Brandy Clark briefly thought quarantine might just be a short break to recharge from a hard winter touring season. Instead, it came close to swallowing up her ambitious third album.
“I was like, OK, this is going to be a nice 10-day break,” she says. “But then as it became clear that we were in a state of lockdown for a while, I really on a professional level got really scared of my album getting lost in the shuffle because of what was going on.”
Indeed, Clark’s album Your Life Is a Record had a tough road upon release, preceding the global shutdown by a week or so with no option to tour. The collection, produced by Jay Joyce (who oversaw Clark’s Big Day in a Small Town), featured more of the rich character studies, lyrical heft, and graceful singing that have been a hallmark of Clark’s work, rounded out and sweetened with the addition of strings and horns.
Your Life Is a Record didn’t end up being a chart smash, but it also didn’t fade completely out of view. There was plenty of positive press, and she maintained visibility with weekly livestreams. In November, the LP picked up a pair of Grammy nominations for Best Country Album and Best Country Solo Performance for “Who You Thought I Was,” putting her in the same company as Ashley McBryde and Miranda Lambert.
“When the album was Grammy-nominated, it gave it a new life,” Clark says. “A lot of people came back to it that didn’t get it on the first go-around.”
One year on from the album’s release, Clark has issued a deluxe version that includes collaborations with Grammy winner Brandi Carlile, a collaboration with Lindsey Buckingham, a couple of live tracks, and a new stunner of a song called “Remember Me Beautiful.”
Were there any good surprises for you in the last year?
There were some nice things that happened. Because of not being on the road, I was able to take one of my nephews on a trip through several national parks. And my other nephew came and we spent about two weeks together. Also on a career note, I ended up going in and cutting some songs with Brandi Carlile. I definitely wouldn’t have done that had I been out on the road and had things been moving along like we had planned.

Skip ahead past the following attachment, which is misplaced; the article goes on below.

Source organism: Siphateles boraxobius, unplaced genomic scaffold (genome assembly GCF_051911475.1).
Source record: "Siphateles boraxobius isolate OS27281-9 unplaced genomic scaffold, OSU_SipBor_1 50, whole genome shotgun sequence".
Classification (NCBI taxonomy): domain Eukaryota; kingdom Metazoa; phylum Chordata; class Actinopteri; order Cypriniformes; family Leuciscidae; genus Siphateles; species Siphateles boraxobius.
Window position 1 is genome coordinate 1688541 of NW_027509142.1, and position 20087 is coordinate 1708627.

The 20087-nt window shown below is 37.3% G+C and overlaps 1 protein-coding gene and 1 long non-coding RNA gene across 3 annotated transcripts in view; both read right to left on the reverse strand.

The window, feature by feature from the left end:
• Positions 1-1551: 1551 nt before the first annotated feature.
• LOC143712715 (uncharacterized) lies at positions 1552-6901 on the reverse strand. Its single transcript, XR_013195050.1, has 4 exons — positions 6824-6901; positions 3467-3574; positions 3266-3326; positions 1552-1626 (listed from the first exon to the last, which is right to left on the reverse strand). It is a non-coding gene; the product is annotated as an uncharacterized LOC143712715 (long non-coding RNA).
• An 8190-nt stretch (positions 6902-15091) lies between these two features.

I know that collaboration was a dream come true for a lot of people. How did it come about?
It happened because the label wanted me to put out more music, which is always a nice problem to have. I was wanting to do it with Jay Joyce, because he and I made [Your Life Is a Record] together, but there was no way he could do it in [their] timeline. This is not to say Brandi’s the second choice, because that’s not the case, but somebody mentioned Brandi Carlile and I said, “If she wants to do it, then I’m all in.” And she did.
She lives in Washington state and so she produced the session from there. I was [in Nashville] with the musicians and we tracked it and I sang everything that same day, which was so different for me. She took it and sweetened it up and sang on the tracks, but it was a really quick and easy process. I’d love to do more with her. I’ve worked with great producers on every record, I feel really lucky that way. It’s the first time I’ve worked with a producer whose instrument is their voice. So that was different. Every producer pushes you in different ways and stretches you. She really pushed me vocally in a way that no one ever has.
Compared to your previous work, Your Life Is a Record sounds very lush. What did you set out to accomplish with it?
You’re not the first person to say that. For the most part, it’s got the least on it and yet it sounds really lush. I wanted to see if [Joyce] would be into the idea of cutting something completely acoustic. That would be a really amazing thing to try with someone like him, who’s known for a more electric, aggressive sound. I brought that up, he loved the idea. We cut that record with myself, him, Jedd Hughes, and Giles Reaves. Every basic track was the four of us. We started out completely acoustic. Somewhere along the way, Jay said to me, “How do we make this different from every other acoustic singer-songwriter record?” I said, “I love strings,” because I do. He called me that night and said, “How would you feel about using the Memphis string and horn section?” I didn’t really know what that was. He said, “Think Bobbie Gentry and I Am Shelby Lynne and Dusty Springfield.” I listened to those records and I was like “Oh OK!” … He said, “Let’s try three things and see what we think and if it’s not working we’ll do something else.” So we did and we were both really moved, so much to the point that I went back to the label and got more budget to do the whole album with them.